Two recent decisions of the BC Court of Appeal have extended the duty to consult BC First Nations to a legal duty for the province and third parties and recognized the existence of aboriginal title as an encumbrance on third party development activities on Crown lands without forcing BC First Nations to go to court to prove the existance of aboriginal title.
In Taku River Tlingit First Nation v. Ringstad, the highest court in the province refused to allow the Tulsequah Chief mine project in northern BC to go ahead. The Court of Appeal said the province of BC did not take into account how much the proposed mining project woulf effect the aboriginal people of the area.
“This is a great victory for the Tlingits,” said John Ward, spokesperson for the Taku River Tlingit First Nation. “The Court of Appeal has confirmed our place in the fabric of British Columbia. Finally, the government must recognize that ‘business as usual’ means doing business with us in a way that sustains our way of life, not without us in a way that destroys us. First Nations are here to stay. We now expect that the government of BC will do the honourable thing and respect our rights and act accordingly,” said Ward.
In 1998, the provincial NDP government approved the Tulsequah Chief project, a multi-metals mine on the Taku River in northwestern BC. The project was subsequently the subject of a three and a half year environmental assessment. The project called for the creation of a 160 km road from the mine site to Atlin that would run right through the heart of the Taku River Tlingit’s traditional territory.
Evidence from the environmental assessment and in court showed that the road would ruin the Tlingit way of life, affect their aboriginal title and rights and threaten their very existance as a people.
The Tlingits successfully challenged the mine approval in the BC Supreme Court arguing that the province did not adequately consult with the Tlingit concerning the project’s impact on their aboriginal title and rights. The province subsequently appealed the decision, arguing that they did not have a legal or fiduciary duty to consult with the Tlingits until those rights or title are proven in court.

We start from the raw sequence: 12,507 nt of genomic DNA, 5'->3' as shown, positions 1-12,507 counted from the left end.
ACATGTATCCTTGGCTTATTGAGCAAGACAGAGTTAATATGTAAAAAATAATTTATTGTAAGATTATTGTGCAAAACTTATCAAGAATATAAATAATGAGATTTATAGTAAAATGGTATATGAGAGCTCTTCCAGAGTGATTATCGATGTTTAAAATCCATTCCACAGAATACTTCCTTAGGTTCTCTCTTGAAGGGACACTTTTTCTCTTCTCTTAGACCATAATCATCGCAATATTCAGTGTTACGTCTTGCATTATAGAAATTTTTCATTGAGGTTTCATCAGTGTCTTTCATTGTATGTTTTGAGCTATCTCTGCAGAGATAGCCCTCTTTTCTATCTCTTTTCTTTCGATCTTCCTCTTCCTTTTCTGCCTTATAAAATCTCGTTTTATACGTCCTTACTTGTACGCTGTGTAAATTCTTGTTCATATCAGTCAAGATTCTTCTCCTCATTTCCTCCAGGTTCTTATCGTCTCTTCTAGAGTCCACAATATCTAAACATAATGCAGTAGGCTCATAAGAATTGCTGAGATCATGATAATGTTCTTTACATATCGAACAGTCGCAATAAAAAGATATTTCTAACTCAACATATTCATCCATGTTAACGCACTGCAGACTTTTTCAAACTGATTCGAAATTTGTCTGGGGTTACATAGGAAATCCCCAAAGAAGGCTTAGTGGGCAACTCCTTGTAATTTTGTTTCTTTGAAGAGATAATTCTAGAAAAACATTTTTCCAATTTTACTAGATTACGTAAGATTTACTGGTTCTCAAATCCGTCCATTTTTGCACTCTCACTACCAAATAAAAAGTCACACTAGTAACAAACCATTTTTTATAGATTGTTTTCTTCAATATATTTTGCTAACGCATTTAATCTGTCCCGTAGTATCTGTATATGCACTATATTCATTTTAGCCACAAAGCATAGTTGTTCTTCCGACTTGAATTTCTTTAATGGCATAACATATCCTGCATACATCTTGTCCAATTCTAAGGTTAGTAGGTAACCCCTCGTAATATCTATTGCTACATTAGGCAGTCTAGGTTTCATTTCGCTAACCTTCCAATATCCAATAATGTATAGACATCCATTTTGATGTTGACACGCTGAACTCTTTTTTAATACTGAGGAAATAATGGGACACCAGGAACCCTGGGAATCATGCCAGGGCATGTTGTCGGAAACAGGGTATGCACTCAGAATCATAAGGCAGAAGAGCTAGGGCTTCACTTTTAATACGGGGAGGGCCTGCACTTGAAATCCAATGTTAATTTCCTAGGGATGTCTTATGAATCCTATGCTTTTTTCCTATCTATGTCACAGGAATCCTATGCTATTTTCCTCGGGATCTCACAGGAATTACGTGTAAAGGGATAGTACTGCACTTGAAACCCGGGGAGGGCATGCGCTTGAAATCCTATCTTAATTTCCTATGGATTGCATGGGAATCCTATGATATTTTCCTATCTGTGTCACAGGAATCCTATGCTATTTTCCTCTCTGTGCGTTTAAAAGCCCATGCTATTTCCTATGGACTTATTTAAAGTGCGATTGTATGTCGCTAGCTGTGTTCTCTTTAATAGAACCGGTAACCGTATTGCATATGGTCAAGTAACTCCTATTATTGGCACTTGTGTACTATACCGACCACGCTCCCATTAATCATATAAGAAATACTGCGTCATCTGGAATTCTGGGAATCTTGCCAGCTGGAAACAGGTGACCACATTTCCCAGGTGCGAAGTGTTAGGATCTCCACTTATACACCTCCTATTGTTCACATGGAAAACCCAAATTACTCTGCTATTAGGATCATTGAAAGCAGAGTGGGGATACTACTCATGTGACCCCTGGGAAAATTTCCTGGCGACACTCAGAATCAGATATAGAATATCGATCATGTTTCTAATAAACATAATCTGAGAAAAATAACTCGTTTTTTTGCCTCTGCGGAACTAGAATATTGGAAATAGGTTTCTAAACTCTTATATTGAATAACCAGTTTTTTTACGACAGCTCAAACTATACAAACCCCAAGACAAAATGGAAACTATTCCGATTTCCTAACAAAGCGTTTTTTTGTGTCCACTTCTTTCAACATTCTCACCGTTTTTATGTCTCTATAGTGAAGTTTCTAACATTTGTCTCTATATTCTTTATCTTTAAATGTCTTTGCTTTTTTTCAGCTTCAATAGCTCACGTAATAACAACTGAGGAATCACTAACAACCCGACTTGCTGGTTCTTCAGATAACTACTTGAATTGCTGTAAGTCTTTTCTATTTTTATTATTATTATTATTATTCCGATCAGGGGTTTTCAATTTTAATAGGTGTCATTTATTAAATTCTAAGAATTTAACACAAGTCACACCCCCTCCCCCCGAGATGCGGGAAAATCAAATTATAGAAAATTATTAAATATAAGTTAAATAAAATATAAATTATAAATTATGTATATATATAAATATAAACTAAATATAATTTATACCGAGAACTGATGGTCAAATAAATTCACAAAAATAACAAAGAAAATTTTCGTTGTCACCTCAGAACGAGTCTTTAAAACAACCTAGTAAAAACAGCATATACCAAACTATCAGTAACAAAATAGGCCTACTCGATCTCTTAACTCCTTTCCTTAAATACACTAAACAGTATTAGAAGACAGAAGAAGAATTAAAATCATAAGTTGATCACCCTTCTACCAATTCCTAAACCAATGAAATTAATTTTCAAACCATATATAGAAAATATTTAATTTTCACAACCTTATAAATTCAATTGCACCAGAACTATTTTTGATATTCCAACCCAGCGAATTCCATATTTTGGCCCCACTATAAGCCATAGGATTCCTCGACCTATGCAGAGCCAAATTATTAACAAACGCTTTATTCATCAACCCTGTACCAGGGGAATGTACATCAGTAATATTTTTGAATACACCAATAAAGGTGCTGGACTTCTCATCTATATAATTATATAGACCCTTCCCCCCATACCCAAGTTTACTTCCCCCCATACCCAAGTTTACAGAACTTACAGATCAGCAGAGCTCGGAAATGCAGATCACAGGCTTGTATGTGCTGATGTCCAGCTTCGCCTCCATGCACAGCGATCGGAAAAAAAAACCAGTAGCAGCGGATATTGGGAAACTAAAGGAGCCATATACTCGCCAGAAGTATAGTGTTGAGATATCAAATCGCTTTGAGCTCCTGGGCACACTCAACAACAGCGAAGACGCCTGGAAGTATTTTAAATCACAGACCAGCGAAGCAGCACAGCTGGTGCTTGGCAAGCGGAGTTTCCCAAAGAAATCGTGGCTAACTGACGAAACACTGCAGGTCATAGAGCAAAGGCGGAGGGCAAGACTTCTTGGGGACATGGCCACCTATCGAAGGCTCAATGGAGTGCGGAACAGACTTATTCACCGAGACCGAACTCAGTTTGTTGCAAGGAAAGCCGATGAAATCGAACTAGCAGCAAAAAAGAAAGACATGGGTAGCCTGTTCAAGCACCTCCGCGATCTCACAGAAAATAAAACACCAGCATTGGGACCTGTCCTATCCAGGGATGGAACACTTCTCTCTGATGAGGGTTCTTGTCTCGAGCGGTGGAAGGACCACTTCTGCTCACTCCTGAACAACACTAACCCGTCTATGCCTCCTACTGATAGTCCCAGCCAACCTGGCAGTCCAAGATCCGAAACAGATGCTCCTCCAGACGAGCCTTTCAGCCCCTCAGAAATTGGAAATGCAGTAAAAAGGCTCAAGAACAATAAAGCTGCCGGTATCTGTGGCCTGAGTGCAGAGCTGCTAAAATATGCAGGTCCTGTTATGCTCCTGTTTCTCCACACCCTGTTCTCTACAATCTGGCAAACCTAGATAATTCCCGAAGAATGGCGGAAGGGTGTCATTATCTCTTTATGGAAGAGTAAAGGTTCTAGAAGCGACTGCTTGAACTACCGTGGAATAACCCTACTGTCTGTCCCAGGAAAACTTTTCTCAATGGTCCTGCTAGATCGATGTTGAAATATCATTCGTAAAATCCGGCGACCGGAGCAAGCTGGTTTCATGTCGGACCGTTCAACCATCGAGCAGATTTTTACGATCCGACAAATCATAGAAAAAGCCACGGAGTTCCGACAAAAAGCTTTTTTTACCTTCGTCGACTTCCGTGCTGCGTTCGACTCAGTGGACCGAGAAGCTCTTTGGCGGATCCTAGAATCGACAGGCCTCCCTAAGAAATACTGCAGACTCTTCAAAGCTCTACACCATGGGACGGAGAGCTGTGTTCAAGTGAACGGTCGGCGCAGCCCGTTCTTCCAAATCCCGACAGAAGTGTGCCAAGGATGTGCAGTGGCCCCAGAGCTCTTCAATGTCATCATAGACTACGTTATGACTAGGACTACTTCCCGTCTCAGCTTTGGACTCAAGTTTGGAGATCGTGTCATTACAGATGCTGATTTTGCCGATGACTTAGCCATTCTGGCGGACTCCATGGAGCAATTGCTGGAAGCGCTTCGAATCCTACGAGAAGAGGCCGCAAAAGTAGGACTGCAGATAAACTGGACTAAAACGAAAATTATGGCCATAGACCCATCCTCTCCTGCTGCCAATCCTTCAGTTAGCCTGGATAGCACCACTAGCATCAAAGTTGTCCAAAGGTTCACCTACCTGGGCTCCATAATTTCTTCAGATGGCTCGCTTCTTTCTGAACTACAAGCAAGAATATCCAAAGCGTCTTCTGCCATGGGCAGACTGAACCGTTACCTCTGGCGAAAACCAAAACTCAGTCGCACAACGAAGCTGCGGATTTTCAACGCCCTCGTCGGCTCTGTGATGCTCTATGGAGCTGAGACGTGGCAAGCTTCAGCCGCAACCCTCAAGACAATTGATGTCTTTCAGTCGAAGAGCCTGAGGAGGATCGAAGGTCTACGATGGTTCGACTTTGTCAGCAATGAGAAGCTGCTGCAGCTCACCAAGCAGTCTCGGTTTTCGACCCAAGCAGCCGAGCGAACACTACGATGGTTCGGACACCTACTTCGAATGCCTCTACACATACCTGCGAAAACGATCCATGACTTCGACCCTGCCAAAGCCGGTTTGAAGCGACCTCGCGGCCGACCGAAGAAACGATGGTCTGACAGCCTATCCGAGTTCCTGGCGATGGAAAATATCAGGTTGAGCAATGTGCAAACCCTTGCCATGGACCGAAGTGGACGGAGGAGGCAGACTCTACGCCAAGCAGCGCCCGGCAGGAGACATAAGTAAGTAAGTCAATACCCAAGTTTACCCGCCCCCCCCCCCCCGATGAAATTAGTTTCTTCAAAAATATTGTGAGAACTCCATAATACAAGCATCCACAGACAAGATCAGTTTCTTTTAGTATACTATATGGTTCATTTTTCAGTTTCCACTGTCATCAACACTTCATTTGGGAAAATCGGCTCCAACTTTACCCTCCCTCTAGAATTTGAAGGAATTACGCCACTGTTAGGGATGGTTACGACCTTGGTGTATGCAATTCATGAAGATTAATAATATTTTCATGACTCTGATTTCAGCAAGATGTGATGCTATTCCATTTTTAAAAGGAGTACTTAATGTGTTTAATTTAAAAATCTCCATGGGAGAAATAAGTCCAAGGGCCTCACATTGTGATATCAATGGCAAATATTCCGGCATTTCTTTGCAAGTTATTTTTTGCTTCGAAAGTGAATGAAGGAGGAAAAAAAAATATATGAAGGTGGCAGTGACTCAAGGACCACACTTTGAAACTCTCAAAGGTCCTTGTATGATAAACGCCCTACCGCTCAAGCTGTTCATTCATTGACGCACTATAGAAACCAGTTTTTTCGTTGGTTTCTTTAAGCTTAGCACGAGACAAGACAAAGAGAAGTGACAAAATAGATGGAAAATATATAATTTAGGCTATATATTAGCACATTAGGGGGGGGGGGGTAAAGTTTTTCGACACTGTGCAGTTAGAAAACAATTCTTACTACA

A majority of the Court of Appeal rejected this argument, noting that the Crown’s position, of ignoring the existance of aboriginal title and rights has “the effect of robbing s. 35 (1) of much of its constitutional significance” and would “effectively end any prospect of meaningful negotiation or settlement of aboriginal land claims.”
In its judgement, the court of Appeal clearly stated that the provincial government has a legal duty to consult with BC First Nations about their traditional lands and resources with the aim of addressing those concerns and that it is not necessary for BC First Nations to prove the existance of their rights.
The court further noted that for the provincial government to proceed with land and resource approvals without taking into account assertions of aboriginal title would be a constitutional violation of aboriginal rights that would lead to a “serious injustice.”
Three weeks later the same court ruled that both the province and Weyerhaeuser had breached a legal and enforceable duty to consult with the Haida Nation regarding the replacement and transfer of Tree Farm Licence 39 on the Queen Charlotte Islands.
In Haida Nation v BC and Weyerhaeuser, the province issued a tree farm licence (TFL) to MacMillan Bloedel, who subsequently transferred the TFL to Weyerhaeuser. In finding the obligation to consult the Haida Nation, the court went on to suggest that the Haida would probably win in an aboriginal title claim to most of their claimed territory.
The court ruled that:
The strength of the Haida case [to succeed in an aboriginal title claim] gives content to the obligation to consult and the obligation to seek an accomodation … the aim of the remedy [in this case] should be to protect the interests of all parties pending the final determination of the nature and scope of aboriginal title and aboriginal rights.
Commenting on the success of the Haida Nation, Union of BC Indian Chiefs president, Chief Phillip Stewart stated, ” As in the Taku River Tlingit decision, the court has recognized that the province of British Columbia’s approach to consultation is fundamentally flawed … What we find compelling in the Haida decision is the Court of Appeal ruled that there is an ‘enforceable, legal and equitable duty to consult’ to both the provincial Crown and to third parties. This will certaily open the door to some frantic rethinking of strategy by the Attorney General’s office and the big corporations.”
Indeed the finding of a legal duty to consult for third parties has prompted the BC Business Council to seek a legal determination as to the implications for resource development projects on Crown lands which comprises 95 per cent of the land base in the province.